Courtesy of Natalie Bonilla
As Los Angeles begins to open up beaches, hiking trails, and small businesses, more and more cases of COVID-19 are being confirmed every day. Venice senior Natalie Bonilla is among the 3% of young people under 17 that have fallen ill with coronavirus.
Toward the end of April, Bonilla had been feeling under the weather, but was feeling better, until what she thought were normal cold/flu symptoms became concerning.
“We called my nurse and they saw my symptoms were really related to the COVID-19,” Bonilla said. “So they decided that I should get tested and then about two weeks ago on Wednesday, April 29, I got my results back and they were positive.”
Her beginning symptoms were severe stomach pains, headaches and coughs. But as COVID-19 ran its course through the body new symptoms appeared and old ones persisted.
“The worst week was the second week,” she said. “I felt great and then all of a sudden I went downhill. I got fevers again and was throwing up most of the time and I had a really bad cough every day. I got to one point where I couldn’t breathe well because of my cough, but from there I got a little bit better.
Although she doesn’t exactly know where she contracted the virus she points out that her mother works at Whole Foods and her uncle, who lives with her, works as a janitor at a hospital. Her mom never showed signs of COVID-19 and even got tested, but her results were negative.
“There’s really no way for me to know because there’s so many ways I could have gotten it, and I don’t go out at all so it was just kind of weird that I got it.”
Bonilla is a cancer survivor and all the chemotherapy treatments she received left her very susceptible to getting sick.
“We were talking to my nurse, and she said that because I was a cancer survivor, I was more likely to get the virus, because of going through chemotherapy it affects your respiratory immune system, and this virus attacks the respiratory system. So she said, it’s sad to say but it was kind of obvious you would have gotten it and you’re more likely to.” “It was kind of scary knowing that it could get worse for me, but luckily it didn’t.”
“I’m a slow recoverer,” she said. “I’ve been sick for like almost a month now and I still don’t feel too great, but I’ll get up and do stuff and then all of a sudden I’m like, ‘Okay, I gotta go take a nap.’
It wasn’t unusual for her to get sick with the flu, cold, and pneumonia.
“It’s a reoccurring thing that I get sick all the time.” she said.“We’ve talked to doctors about it and they just say that it might be a part of having a weak immune system. So this whole thing is like taking longer than it should.
Bonilla had shared a room with her younger sister and once she got the results, her sister was “kicked out” and Bonilla was left self-isolating in her room for around two weeks. Her food was brought to her door and even now that she is much better she still wears a mask around her house.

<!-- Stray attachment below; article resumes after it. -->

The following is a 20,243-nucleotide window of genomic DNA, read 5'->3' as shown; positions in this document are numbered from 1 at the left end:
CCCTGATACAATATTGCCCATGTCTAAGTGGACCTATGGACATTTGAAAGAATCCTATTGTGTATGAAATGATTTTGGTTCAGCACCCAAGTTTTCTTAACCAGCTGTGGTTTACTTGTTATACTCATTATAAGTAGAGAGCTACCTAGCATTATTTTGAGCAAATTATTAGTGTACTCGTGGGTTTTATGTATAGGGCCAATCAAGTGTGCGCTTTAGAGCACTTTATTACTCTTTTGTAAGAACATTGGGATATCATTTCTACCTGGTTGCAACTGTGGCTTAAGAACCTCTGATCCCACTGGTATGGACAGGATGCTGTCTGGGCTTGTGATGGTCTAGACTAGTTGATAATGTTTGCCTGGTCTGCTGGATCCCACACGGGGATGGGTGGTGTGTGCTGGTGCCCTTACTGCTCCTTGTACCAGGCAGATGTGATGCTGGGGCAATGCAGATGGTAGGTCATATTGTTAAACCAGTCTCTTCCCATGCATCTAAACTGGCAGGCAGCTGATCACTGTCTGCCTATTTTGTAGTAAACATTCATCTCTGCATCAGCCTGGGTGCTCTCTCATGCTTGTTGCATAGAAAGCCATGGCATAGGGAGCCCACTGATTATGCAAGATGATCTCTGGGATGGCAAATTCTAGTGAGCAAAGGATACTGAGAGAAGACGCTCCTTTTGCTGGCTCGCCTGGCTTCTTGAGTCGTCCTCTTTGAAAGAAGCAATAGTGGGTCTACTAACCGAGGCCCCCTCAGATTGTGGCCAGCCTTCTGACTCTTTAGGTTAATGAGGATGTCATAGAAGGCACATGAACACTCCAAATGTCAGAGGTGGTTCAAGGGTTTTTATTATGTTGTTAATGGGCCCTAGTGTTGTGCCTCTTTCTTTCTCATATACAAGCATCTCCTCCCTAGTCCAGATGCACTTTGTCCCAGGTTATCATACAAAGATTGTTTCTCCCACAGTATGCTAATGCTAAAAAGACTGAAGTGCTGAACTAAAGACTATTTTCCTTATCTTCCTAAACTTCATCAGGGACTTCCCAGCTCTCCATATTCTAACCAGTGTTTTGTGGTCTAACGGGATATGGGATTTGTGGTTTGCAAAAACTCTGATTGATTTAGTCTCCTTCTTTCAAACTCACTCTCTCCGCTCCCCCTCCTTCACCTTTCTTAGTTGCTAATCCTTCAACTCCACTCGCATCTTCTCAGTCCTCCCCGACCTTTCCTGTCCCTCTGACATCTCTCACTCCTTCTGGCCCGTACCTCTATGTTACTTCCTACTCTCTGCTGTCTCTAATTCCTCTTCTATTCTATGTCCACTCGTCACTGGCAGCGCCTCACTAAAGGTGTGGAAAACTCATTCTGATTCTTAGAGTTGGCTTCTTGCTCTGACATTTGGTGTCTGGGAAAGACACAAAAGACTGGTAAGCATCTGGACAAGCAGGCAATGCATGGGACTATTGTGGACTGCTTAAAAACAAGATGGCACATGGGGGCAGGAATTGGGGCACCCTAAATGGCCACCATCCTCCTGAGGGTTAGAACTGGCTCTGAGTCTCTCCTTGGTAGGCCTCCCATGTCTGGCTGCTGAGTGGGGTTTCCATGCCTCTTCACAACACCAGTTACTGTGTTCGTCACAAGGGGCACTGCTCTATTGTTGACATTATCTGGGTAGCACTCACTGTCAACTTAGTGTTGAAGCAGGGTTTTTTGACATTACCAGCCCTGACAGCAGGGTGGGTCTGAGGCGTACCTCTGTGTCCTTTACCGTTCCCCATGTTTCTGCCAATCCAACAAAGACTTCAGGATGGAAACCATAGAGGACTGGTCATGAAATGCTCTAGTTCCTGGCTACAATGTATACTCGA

“I would feel really bad if I gave it to my mom or any of my siblings because I don’t want them to go through what I was going through or am going through.”
Right now she doesn’t know for sure if she still has COVID-19 or is in the clear, but she said her and her family are taking things slow.
“They haven’t told us anything but I think they’re going to call us in a couple of days to tell us if I need to get retested to see if I still have it or if I just go on living my life like I don’t have it anymore.”
Even though she is feeling much better, she explains the worst part about this time was that she couldn’t distract herself with activities that normally bring her joy.
“I’m not able to do the things that I really like to do for a long period of time. When I got sick, I wasn’t able to do simple things like color or read a book. Even watching TV sometimes was a little too much. That kind of stuff calms my mind and makes me feel better so it was weird just laying in my bed and sleeping all the time.”
She said that she is two weeks behind in school and that she has absolutely no energy to do any form of school work. Her teachers were understanding.
“I would try to do my work but then all of a sudden I just like my head was hurting and then I would just get drained” she said. “This week is the first week that I actually started doing work because I feel more capable and my head doesn’t hurt as much, but I still have to take it like really slow”
This set back has not stopped her from looking forward to her first semester of college. Bonilla will be attending the University of California Irvine in the fall and double majoring in Criminology Law and Society and International relations. Although the UC’s haven’t confirmed if the 2020 fall semester will be on campus, Bonilla hopes to be studying on campus in the fall.